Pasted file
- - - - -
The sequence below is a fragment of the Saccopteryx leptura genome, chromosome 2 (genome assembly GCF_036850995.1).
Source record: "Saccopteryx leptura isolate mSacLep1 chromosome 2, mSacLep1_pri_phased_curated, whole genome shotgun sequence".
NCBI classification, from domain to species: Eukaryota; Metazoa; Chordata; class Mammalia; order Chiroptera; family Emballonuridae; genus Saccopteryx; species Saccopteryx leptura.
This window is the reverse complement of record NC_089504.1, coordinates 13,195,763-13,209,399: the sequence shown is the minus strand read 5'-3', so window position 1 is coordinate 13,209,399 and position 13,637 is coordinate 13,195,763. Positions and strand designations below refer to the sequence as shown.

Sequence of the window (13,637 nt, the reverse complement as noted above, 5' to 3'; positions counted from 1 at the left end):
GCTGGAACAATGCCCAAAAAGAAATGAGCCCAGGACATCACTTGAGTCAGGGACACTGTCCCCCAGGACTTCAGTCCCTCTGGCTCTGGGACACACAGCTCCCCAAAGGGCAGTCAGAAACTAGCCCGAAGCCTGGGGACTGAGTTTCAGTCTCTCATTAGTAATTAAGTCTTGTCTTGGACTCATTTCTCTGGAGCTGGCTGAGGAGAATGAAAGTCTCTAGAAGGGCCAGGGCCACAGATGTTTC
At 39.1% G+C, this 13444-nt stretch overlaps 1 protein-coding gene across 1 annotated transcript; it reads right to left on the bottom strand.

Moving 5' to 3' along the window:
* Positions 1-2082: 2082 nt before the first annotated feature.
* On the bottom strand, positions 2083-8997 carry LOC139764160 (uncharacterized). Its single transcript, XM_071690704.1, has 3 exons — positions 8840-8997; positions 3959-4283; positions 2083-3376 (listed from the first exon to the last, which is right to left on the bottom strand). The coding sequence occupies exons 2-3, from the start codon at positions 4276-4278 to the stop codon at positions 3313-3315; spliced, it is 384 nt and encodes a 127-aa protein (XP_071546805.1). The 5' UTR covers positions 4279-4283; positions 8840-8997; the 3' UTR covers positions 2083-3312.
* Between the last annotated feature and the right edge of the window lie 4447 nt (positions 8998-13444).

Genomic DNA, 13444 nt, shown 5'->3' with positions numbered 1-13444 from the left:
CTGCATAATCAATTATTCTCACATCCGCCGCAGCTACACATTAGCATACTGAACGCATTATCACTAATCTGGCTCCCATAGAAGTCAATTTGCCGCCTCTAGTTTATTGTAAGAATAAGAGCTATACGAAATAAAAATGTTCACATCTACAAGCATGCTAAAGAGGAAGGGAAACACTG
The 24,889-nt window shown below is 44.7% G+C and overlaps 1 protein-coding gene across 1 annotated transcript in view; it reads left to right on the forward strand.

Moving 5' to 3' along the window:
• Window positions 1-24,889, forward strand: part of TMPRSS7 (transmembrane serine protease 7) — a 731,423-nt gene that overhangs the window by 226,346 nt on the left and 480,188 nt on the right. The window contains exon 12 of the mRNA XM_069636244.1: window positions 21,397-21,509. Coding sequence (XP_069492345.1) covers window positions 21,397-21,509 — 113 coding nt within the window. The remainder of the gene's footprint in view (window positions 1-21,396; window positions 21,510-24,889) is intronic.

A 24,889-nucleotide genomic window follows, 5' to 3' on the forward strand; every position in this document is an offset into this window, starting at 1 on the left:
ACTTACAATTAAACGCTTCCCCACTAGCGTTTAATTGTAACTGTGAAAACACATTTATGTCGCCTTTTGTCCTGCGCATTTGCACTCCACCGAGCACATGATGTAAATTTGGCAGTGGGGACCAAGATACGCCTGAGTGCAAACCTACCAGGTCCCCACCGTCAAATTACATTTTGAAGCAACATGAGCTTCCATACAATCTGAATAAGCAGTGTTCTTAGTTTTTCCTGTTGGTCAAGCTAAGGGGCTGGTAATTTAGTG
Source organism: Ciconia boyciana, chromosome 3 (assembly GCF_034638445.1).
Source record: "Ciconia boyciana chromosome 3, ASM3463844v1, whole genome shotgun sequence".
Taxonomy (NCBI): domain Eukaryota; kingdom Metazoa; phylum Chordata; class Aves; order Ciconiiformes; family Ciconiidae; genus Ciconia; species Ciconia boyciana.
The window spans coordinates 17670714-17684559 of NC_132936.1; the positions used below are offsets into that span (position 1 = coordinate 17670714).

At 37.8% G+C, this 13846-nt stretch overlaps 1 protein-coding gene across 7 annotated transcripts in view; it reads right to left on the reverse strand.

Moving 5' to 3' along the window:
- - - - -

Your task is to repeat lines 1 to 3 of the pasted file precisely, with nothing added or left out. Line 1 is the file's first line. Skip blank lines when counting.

The sequence below is a fragment of the Saccopteryx leptura genome, chromosome 2 (genome assembly GCF_036850995.1).
Source record: "Saccopteryx leptura isolate mSacLep1 chromosome 2, mSacLep1_pri_phased_curated, whole genome shotgun sequence".
NCBI classification, from domain to species: Eukaryota; Metazoa; Chordata; class Mammalia; order Chiroptera; family Emballonuridae; genus Saccopteryx; species Saccopteryx leptura.